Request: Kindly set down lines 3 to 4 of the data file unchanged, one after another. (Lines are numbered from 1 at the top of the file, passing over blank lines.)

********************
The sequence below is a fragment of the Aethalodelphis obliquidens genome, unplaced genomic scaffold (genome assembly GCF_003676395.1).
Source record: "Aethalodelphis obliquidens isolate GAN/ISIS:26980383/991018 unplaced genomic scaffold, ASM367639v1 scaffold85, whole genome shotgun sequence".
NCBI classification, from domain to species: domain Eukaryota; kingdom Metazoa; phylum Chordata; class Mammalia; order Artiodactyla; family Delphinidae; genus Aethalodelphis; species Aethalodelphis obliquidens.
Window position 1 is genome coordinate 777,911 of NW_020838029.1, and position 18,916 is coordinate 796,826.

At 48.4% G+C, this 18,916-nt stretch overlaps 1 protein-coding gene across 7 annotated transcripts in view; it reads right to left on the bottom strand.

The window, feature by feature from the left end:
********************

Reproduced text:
NCBI classification, from domain to species: domain Eukaryota; kingdom Metazoa; phylum Chordata; class Mammalia; order Artiodactyla; family Delphinidae; genus Aethalodelphis; species Aethalodelphis obliquidens.
Window position 1 is genome coordinate 777,911 of NW_020838029.1, and position 18,916 is coordinate 796,826.